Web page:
In a society of diversity and complexity, two pillars are to be achieved in the criminal procedure. First of all, prosecution service stand as an ultimate defender of criminal justice by establishing a strict but also a fair and effective “Investigative system”. Secondly, we need to protect and promote inviolable basic human rights in every aspect of our criminal procedures.
Investigation is initiated upon discovery of the possibility that a crime may have been committed. The ultimate responsibility in all investigative procedures is in the hands of the prosecutor. Based on evidence collected by prosecutors (or police officers under the prosecutors' direction), prosecutors assess the validity of the judgment that a crime has occurred, and take appropriate measures upon this ascertainment.
Booking denotes the formation of a criminal case after initiation. An individual subject to investigation becomes a criminal suspect once a criminal charge has been determined by the investigation agency. In principle, prosecutors or police officers must obtain a warrant issued by a judge to arrest a suspect; however, there exist certian exceptions to these warrant requirements in cases that necessitate “Emergency Arrest.” An arrested suspect will be detained once the prosecutor has received a detention warrant from the judge, which the prosecutor will have requested within 48 hours of apprehension along with evidence. A suspect may request a preliminary hearing prior to detention, and an arrested or detained suspect may request a review of legality to the court. Through such process, the suspect may be released.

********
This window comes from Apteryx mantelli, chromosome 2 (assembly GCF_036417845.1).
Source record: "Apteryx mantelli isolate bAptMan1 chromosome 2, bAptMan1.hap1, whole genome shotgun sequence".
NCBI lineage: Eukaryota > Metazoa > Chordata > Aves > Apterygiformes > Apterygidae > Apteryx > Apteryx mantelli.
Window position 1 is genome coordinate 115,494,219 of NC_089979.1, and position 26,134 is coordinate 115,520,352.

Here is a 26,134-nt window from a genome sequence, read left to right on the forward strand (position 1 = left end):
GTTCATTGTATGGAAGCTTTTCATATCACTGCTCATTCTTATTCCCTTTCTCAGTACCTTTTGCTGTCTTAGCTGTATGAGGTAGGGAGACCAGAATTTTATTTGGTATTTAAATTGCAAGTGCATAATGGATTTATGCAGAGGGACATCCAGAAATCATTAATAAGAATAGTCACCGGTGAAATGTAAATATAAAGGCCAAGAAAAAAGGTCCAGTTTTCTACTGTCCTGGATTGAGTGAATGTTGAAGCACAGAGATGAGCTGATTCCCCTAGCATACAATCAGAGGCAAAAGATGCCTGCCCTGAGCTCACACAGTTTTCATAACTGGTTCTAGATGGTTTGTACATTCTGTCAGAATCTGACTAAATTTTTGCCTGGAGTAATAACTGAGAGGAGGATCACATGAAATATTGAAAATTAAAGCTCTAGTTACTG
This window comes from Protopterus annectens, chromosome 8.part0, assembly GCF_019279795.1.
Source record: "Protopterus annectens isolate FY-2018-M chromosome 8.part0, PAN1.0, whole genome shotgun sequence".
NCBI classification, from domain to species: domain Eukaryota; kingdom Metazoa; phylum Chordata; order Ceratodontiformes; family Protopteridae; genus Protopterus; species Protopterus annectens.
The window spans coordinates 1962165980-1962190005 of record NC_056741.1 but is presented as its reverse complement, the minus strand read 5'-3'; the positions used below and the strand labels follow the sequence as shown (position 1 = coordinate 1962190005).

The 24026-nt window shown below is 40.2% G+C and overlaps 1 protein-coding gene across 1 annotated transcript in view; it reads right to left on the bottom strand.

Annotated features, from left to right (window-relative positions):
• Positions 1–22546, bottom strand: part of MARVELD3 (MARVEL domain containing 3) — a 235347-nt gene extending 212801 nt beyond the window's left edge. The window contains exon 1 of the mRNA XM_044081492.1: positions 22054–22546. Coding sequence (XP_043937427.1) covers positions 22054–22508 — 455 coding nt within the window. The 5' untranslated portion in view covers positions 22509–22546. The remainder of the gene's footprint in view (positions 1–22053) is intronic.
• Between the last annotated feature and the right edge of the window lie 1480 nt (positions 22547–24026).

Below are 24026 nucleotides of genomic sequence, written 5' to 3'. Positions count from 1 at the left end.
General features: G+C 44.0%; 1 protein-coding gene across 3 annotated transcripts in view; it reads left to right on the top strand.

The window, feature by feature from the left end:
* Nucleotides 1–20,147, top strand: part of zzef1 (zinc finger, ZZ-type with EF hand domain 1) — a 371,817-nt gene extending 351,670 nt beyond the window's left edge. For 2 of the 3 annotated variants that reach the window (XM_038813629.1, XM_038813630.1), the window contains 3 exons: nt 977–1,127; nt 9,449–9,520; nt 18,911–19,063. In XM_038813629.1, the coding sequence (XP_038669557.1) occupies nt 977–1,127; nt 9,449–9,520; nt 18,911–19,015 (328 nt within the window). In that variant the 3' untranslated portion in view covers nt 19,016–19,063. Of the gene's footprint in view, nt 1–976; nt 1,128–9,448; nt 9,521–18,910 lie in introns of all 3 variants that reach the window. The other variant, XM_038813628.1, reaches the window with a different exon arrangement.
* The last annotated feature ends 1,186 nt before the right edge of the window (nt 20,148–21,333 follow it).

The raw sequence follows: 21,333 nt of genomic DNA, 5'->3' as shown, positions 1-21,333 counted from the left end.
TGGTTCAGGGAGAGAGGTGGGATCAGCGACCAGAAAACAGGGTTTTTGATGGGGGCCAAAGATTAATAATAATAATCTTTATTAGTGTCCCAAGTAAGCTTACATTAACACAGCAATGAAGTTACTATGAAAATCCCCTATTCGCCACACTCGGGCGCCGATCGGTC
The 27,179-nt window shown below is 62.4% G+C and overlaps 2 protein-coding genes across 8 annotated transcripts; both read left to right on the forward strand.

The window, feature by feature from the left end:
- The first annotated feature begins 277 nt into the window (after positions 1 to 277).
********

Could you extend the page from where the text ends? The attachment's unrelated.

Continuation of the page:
Suspects are indicted in cases when there is a prosecutor’s decision that such suspects must stand trial. On the other hand, prosecutors may dismiss a case without indictment. Grounds such as ambiguous location of the suspect, in which case further proceedings are unfeasible, will lead to such a stay of prosecution.
A judge hears trial upon motions filed by prosecutors. Sentencing occurs when defendants are found guilty of their charges. Sentencing penalties may include forms of capital punishment, fines, and incarceration.